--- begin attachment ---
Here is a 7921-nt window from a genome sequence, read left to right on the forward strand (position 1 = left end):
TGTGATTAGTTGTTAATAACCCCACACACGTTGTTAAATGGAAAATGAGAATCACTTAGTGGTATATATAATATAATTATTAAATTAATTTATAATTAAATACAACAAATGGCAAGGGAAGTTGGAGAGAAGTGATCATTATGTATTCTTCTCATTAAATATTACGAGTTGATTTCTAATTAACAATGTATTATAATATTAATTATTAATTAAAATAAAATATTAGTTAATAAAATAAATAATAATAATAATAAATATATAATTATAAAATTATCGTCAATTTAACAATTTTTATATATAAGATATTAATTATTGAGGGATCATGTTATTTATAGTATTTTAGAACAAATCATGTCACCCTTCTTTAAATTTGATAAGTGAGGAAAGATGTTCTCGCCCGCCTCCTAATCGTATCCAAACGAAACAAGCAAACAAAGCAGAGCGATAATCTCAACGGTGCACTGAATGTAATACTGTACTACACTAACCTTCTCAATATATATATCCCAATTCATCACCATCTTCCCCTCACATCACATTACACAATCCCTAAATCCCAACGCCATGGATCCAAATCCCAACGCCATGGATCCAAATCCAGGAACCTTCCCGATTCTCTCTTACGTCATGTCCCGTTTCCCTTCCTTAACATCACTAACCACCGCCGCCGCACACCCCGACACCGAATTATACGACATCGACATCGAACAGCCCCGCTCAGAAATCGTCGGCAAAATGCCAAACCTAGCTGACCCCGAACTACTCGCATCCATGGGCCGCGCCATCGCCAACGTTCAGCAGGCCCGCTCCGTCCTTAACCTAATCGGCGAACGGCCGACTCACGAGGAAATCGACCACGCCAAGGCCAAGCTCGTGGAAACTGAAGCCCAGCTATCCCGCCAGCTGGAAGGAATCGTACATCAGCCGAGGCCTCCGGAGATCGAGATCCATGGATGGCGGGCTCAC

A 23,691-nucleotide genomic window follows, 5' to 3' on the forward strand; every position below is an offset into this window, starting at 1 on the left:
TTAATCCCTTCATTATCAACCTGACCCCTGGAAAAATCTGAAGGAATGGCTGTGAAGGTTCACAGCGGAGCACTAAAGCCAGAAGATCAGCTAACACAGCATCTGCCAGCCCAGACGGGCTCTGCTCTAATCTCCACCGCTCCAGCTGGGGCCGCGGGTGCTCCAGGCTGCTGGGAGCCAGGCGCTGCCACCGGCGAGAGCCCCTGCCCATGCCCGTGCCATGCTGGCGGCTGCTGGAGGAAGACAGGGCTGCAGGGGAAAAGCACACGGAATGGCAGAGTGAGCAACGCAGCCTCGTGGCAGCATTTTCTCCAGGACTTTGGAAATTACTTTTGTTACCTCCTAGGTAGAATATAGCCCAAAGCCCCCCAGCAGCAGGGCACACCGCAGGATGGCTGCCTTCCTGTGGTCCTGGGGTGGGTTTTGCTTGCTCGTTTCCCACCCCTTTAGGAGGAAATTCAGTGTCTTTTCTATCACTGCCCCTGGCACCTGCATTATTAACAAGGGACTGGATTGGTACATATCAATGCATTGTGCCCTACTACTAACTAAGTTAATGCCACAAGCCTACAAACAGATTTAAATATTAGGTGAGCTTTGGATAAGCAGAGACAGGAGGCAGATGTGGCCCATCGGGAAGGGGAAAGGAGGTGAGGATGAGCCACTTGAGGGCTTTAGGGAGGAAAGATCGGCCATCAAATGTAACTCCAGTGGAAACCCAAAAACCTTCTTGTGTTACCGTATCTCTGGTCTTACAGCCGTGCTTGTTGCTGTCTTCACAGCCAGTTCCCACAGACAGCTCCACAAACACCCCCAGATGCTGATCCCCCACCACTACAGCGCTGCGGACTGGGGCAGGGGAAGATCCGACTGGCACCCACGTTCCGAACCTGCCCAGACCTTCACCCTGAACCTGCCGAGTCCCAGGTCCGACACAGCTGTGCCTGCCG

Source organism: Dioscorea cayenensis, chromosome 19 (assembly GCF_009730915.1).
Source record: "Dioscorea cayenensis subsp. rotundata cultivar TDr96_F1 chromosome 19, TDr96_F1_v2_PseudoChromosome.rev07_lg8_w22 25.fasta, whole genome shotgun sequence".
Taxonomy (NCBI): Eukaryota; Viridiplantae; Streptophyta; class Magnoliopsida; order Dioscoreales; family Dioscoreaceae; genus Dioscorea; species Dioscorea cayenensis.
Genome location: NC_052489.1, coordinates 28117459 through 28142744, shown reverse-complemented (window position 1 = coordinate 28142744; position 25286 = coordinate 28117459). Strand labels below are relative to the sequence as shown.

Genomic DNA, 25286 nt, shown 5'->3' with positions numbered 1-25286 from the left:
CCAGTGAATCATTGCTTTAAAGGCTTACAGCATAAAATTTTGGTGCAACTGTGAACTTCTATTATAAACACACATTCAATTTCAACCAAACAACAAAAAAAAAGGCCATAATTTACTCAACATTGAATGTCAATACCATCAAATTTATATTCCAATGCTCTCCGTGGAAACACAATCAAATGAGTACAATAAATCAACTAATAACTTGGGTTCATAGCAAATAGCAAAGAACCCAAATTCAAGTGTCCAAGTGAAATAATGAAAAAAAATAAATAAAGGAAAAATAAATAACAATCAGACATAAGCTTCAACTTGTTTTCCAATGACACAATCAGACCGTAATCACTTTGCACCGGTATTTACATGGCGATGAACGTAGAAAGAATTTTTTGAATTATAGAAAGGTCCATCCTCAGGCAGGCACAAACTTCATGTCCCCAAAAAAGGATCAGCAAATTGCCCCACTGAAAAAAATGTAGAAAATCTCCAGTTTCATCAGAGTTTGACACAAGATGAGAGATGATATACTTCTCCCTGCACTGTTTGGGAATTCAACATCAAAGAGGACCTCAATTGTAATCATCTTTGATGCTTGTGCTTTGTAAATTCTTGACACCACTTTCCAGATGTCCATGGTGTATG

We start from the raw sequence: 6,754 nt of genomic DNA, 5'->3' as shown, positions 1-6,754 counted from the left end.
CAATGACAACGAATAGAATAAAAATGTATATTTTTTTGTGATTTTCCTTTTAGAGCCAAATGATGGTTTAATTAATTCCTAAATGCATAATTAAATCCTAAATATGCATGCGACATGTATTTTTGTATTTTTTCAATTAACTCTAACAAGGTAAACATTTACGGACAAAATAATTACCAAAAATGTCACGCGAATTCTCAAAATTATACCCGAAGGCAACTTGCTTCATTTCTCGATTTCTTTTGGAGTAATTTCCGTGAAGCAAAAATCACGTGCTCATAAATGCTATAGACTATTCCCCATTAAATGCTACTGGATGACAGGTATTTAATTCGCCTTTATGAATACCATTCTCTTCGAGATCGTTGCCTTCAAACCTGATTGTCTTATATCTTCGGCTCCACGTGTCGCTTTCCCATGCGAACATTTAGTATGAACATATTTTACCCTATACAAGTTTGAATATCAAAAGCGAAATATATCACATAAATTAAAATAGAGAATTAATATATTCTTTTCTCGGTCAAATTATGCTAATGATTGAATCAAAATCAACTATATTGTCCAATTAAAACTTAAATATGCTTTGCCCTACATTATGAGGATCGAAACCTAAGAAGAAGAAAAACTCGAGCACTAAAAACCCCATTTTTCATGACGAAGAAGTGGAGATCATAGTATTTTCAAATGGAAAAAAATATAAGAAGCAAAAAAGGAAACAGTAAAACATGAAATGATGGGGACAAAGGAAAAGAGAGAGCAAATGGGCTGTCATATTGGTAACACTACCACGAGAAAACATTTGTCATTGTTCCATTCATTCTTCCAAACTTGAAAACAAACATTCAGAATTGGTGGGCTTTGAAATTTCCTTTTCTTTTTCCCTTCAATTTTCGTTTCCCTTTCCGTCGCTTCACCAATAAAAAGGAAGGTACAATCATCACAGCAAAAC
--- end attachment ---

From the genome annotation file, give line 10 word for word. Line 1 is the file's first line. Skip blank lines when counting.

CCAGTGAATCATTGCTTTAAAGGCTTACAGCATAAAATTTTGGTGCAACTGTGAACTTCTATTATAAACACACATTCAATTTCAACCAAACAACAAAAAAAAAGGCCATAATTTACTCAACATTGAATGTCAATACCATCAAATTTATATTCCAATGCTCTCCGTGGAAACACAATCAAATGAGTACAATAAATCAACTAATAACTTGGGTTCATAGCAAATAGCAAAGAACCCAAATTCAAGTGTCCAAGTGAAATAATGAAAAAAAATAAATAAAGGAAAAATAAATAACAATCAGACATAAGCTTCAACTTGTTTTCCAATGACACAATCAGACCGTAATCACTTTGCACCGGTATTTACATGGCGATGAACGTAGAAAGAATTTTTTGAATTATAGAAAGGTCCATCCTCAGGCAGGCACAAACTTCATGTCCCCAAAAAAGGATCAGCAAATTGCCCCACTGAAAAAAATGTAGAAAATCTCCAGTTTCATCAGAGTTTGACACAAGATGAGAGATGATATACTTCTCCCTGCACTGTTTGGGAATTCAACATCAAAGAGGACCTCAATTGTAATCATCTTTGATGCTTGTGCTTTGTAAATTCTTGACACCACTTTCCAGATGTCCATGGTGTATG